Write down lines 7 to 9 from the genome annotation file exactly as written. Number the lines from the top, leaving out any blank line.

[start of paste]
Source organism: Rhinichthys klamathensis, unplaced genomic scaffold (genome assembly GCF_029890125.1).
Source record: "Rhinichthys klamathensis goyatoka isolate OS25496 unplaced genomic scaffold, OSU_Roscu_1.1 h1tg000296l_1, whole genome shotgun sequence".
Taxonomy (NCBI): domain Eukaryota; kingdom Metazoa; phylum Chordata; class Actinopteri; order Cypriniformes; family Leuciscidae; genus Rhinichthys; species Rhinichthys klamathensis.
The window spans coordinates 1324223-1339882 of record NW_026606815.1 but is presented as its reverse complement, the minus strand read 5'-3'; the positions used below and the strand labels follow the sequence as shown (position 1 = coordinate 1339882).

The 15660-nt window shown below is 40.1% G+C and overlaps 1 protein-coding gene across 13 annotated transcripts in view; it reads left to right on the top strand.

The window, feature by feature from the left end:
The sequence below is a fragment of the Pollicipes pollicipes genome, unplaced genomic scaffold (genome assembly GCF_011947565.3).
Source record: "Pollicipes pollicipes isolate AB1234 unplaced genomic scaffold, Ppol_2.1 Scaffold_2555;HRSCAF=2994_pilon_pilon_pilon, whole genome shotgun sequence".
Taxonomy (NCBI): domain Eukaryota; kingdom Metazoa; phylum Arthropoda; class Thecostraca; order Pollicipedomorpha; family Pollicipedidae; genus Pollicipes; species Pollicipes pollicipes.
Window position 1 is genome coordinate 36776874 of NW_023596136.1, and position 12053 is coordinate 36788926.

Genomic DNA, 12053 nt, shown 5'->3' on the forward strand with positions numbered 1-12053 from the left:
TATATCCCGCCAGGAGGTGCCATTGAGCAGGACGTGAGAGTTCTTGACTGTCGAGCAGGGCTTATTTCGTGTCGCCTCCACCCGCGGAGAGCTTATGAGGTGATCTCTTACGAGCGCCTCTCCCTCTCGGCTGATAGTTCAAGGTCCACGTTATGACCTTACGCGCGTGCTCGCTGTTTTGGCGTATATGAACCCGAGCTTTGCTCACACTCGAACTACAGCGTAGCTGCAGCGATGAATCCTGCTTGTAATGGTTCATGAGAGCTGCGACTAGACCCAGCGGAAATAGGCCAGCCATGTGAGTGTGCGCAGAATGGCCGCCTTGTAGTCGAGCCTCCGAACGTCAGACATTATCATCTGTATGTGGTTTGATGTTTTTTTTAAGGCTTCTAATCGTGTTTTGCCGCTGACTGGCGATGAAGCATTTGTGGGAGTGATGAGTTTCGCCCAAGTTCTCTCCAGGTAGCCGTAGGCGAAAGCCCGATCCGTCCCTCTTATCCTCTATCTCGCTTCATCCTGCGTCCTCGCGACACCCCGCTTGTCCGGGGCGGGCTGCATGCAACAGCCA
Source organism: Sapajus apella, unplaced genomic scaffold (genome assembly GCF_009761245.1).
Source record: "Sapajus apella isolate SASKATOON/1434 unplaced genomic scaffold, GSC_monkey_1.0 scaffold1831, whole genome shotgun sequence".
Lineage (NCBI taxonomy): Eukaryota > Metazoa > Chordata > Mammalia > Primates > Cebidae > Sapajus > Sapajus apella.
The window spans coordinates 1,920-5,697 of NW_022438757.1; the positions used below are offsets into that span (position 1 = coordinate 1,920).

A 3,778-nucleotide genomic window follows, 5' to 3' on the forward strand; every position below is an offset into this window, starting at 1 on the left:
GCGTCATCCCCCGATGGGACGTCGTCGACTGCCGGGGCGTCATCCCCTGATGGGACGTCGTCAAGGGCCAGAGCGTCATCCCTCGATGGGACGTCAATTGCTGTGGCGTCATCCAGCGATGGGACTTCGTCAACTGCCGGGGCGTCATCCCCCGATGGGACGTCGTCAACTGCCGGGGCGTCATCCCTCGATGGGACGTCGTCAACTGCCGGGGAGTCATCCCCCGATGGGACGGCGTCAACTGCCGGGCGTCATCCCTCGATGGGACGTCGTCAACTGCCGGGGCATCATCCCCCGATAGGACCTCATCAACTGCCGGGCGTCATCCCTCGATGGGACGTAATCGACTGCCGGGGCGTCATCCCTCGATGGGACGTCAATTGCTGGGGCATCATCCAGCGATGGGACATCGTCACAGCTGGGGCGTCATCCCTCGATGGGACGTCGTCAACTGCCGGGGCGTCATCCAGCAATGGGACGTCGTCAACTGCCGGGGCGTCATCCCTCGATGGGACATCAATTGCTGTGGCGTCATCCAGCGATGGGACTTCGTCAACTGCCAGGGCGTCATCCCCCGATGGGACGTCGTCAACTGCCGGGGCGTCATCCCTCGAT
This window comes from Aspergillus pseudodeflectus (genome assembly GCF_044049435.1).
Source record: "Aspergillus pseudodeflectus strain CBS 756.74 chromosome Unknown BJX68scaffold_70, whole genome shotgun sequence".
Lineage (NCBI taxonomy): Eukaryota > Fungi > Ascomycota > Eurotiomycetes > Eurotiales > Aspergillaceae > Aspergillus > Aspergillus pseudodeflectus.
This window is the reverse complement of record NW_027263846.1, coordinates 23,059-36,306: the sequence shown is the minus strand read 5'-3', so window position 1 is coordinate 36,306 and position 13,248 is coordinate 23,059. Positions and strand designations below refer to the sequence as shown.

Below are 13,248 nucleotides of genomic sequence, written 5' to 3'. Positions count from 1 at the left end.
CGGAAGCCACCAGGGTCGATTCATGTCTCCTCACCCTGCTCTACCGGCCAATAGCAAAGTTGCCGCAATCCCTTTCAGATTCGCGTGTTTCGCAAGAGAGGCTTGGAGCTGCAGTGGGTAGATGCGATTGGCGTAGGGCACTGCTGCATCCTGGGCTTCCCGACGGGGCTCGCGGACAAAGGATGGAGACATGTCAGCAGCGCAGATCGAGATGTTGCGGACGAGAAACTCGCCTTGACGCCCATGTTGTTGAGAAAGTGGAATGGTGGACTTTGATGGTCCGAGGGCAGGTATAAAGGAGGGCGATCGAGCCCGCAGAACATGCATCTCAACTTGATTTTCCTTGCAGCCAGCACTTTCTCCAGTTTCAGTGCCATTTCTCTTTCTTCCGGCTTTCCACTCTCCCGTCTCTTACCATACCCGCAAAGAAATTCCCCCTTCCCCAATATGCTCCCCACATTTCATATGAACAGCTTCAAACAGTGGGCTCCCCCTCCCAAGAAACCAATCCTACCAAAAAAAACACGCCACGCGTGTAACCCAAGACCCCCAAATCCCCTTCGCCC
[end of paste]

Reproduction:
The sequence below is a fragment of the Pollicipes pollicipes genome, unplaced genomic scaffold (genome assembly GCF_011947565.3).
Source record: "Pollicipes pollicipes isolate AB1234 unplaced genomic scaffold, Ppol_2.1 Scaffold_2555;HRSCAF=2994_pilon_pilon_pilon, whole genome shotgun sequence".
Taxonomy (NCBI): domain Eukaryota; kingdom Metazoa; phylum Arthropoda; class Thecostraca; order Pollicipedomorpha; family Pollicipedidae; genus Pollicipes; species Pollicipes pollicipes.